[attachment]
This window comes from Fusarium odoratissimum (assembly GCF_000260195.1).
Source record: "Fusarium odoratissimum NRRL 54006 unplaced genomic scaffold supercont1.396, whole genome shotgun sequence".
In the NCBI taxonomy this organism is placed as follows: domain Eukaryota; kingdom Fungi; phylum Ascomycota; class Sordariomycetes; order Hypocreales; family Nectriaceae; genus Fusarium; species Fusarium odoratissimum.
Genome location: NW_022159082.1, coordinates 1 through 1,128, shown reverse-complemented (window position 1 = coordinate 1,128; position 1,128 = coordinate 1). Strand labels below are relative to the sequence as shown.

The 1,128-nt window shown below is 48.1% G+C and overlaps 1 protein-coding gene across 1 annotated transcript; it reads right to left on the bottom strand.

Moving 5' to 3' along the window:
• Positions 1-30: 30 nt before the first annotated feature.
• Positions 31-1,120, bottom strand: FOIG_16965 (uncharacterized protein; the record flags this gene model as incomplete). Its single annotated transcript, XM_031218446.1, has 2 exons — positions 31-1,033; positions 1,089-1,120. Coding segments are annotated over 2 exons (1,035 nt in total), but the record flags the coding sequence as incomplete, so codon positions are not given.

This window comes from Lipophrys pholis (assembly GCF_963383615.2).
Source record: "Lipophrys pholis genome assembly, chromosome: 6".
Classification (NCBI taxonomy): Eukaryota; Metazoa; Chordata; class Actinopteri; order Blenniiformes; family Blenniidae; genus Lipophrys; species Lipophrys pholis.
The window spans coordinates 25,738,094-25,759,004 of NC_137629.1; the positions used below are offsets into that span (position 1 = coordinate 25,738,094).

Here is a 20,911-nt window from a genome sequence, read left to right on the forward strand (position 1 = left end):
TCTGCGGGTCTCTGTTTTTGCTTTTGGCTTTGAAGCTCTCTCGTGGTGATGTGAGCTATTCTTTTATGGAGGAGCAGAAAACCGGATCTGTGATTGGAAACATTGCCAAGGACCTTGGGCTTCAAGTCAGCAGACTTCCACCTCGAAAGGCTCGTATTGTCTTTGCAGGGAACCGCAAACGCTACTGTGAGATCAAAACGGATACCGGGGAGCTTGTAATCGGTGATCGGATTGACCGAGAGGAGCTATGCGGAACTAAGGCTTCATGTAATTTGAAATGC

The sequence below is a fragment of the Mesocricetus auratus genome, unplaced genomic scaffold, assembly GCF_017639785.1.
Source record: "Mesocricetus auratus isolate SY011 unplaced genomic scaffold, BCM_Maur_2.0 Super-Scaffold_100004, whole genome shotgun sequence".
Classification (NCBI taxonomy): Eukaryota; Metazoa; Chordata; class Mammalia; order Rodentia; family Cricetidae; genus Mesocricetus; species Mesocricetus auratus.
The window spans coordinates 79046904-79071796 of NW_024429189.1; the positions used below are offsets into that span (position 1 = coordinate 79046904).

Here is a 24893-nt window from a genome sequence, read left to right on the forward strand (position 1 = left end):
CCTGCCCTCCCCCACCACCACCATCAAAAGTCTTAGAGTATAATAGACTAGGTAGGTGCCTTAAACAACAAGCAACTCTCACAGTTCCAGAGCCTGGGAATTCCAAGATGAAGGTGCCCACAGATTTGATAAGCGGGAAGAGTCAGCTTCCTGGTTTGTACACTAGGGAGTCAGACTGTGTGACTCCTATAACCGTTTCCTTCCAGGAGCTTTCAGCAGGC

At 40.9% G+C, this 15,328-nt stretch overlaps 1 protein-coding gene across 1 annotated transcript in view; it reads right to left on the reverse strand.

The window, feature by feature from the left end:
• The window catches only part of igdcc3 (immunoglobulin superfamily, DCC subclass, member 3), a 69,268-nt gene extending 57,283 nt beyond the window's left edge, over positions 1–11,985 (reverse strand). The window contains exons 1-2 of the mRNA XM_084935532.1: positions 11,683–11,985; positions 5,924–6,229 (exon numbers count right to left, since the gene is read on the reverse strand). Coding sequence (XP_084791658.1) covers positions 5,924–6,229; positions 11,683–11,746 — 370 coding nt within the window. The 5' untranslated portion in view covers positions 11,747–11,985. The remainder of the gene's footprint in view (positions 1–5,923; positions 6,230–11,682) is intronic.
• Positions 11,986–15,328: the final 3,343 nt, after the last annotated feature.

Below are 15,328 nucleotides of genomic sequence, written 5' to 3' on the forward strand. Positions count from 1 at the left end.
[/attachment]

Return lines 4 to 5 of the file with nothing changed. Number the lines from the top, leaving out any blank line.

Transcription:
Genome location: NW_022159082.1, coordinates 1 through 1,128, shown reverse-complemented (window position 1 = coordinate 1,128; position 1,128 = coordinate 1). Strand labels below are relative to the sequence as shown.

The 1,128-nt window shown below is 48.1% G+C and overlaps 1 protein-coding gene across 1 annotated transcript; it reads right to left on the bottom strand.